Green-lip abalone with king oyster mushroom, bread and oyster

Green-lip abalone with king oyster mushroom, bread and oyster

Stuart Scott

The king oyster mushrooms we use are as large as a man’s hand and are shaped very similarly to an abalone. Simple similarity in shape was enough to suggest these two ingredients go together and it was pure serendipity that allowed the same cooking method. Once sliced and served it is hard to tell them apart by simply looking.



  1. Take 1 live green-lip abalone and freeze it for 1 hour to kill it in a humane fashion. Shuck the abalone by carefully slipping a flexible thin palette knife underneath it on the shallow end, separating the ligament from the shell. Remove the guts, then discard. Use a sharp knife to trim off the black lips and the tough part of the foot, then discard these.
  2. Clean 1 extra-large king oyster mushroom with a damp cloth. Put the mushroom and abalone in separate sous-vide bags with a splash of extra virgin olive oil per bag. Seal the bags and compress with moderate pressure, then cook in a water bath: the mushroom for 2 hours at 62ºC and the abalone for 4 hours at 85°C. Chill them quickly in a blast chiller or an ice bath. Refrigerate the mushroom; freeze the abalone until it is quite firm, to aid slicing.
  3. To make the oyster mayonnaise, shuck 3 Pacific oysters. Blend 1½ egg yolks, 2 teaspoons sherry vinegar and the oysters together with a wand blender. While blending continuously, slowly pour in 75 millilitres mild virgin olive oil and 75 millilitres vegetable oil so that the mixture emulsifies. Season to taste with lemon juice, Murray River pink salt and freshly ground black pepper.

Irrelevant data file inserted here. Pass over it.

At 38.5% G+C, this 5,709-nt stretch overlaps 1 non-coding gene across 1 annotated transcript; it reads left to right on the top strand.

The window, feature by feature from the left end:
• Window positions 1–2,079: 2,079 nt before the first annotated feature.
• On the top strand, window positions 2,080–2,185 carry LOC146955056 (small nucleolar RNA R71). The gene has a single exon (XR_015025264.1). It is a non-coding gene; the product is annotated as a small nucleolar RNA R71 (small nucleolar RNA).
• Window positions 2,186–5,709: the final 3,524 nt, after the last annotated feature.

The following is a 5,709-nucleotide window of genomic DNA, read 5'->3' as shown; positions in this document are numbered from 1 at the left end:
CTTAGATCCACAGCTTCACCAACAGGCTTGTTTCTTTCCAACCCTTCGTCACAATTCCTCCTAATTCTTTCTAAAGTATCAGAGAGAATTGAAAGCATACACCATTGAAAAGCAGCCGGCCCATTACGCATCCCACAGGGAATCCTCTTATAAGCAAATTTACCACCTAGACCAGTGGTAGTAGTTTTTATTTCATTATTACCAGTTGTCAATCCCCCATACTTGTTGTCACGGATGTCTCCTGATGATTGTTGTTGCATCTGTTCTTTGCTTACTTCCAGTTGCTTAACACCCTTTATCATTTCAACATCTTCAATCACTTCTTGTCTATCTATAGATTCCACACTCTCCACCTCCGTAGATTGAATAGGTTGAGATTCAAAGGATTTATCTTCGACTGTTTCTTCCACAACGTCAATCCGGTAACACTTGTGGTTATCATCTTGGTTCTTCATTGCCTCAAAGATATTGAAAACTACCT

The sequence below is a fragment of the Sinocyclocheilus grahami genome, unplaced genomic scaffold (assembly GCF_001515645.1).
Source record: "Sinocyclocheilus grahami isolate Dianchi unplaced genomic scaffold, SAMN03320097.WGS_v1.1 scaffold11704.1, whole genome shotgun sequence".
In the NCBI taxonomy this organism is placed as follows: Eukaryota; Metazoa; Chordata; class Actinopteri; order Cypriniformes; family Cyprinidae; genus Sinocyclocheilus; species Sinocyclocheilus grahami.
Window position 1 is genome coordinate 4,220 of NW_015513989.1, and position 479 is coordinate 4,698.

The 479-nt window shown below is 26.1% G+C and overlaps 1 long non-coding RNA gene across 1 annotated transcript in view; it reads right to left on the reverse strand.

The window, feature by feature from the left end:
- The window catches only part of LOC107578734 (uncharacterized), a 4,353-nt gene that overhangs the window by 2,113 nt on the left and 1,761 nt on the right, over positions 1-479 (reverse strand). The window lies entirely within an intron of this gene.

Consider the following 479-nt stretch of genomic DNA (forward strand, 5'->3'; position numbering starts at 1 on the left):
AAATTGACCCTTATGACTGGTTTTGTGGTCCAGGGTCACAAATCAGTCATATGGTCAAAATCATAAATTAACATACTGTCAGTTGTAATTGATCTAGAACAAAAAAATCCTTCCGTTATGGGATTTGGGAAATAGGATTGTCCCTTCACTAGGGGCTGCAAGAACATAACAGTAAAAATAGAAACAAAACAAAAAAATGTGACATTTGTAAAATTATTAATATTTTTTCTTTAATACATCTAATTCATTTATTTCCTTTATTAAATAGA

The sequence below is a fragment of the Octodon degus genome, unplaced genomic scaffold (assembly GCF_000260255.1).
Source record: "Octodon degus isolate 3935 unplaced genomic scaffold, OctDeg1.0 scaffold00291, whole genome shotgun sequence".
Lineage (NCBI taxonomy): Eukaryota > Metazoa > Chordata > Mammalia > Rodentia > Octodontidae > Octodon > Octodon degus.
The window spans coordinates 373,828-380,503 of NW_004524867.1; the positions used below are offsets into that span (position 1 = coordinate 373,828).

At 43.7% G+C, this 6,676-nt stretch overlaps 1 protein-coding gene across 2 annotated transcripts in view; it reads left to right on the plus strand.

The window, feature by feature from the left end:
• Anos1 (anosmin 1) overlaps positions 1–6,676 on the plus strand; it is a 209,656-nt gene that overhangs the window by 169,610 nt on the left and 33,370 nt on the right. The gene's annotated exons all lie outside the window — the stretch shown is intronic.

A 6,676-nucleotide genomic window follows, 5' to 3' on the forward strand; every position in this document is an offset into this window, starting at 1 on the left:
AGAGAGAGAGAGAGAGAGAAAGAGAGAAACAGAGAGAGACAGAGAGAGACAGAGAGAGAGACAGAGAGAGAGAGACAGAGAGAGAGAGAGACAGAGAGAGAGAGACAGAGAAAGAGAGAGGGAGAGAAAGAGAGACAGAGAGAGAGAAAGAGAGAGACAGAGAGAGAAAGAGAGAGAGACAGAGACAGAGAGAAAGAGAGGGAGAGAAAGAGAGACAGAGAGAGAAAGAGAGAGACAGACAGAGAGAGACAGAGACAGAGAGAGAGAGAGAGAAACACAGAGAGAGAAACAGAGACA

4. To make the bread wafers, preheat the oven to 180ºC. Take a large cast-iron tray and spray it heavily with vegetable oil spray, then liberally dust with flour; bang the tray to remove the excess flour.
  5. Whisk 100 grams egg whites in a bowl until at soft peaks. Pour the whites onto the tray and use a pastry scraper to spread them evenly across the tray, being careful not to disturb the oil/flour coating on the tray. Sprinkle the whole tray lightly and evenly with a little Murray River pink salt. Place the tray in the oven and cook for 3 to 5 minutes until the egg whites are golden and puff ed away from the tray. Carefully remove the puffed wafer from the tray and break into shards. Allow to cool completely. Store in an airtight container until required.
  6. Heat 500 millilitres vegetable oil to 190ºC in a heavybased saucepan. Score 10 chestnuts with a cross on their base. Deep-fry the chestnuts for 1 minute to release their skins. Remove from the oil and peel while hot. Allow to cool and then finely slice on a mandolin.
  7. Pick elderflowers into 20 small sprigs. Once the abalone is firm slice it widthwise on a meat slicer to 2 millimetres thick. Use a sharp knife to cut the mushroom into 2 millimetre thick slices.
  8. To serve, scatter the abalone, mushroom and chestnut over each large, flat plate. Garnish with mounds of oyster mayonnaise and elderflowers. Finish with a few drops of orange oil (see note) and one or two bread wafers.

Orange oil

  • Peel 8 oranges (or any citrus) with a very sharp vegetable peeler. Remove any pith from the mandarin peel with a sharp flexible knife – the pith will make the oil bitter.

    Place the orange peel on dehydrator trays and dry in a food dehydrator at 60ºC for 12 hours, or until crisp.

    Warm 100 millilitres light olive oil in a small saucepan and add the dried orange peels.

    Seal the orange peel and oil in a sous-vide bag and compress with moderate pressure. Cook in a water bath at 60°C for at least 6 hours or overnight. Remove from the water bath. Cool the oil, then strain through a coffee filter.

    Keep bottled and refrigerated until use.

    Makes 100 millilitres
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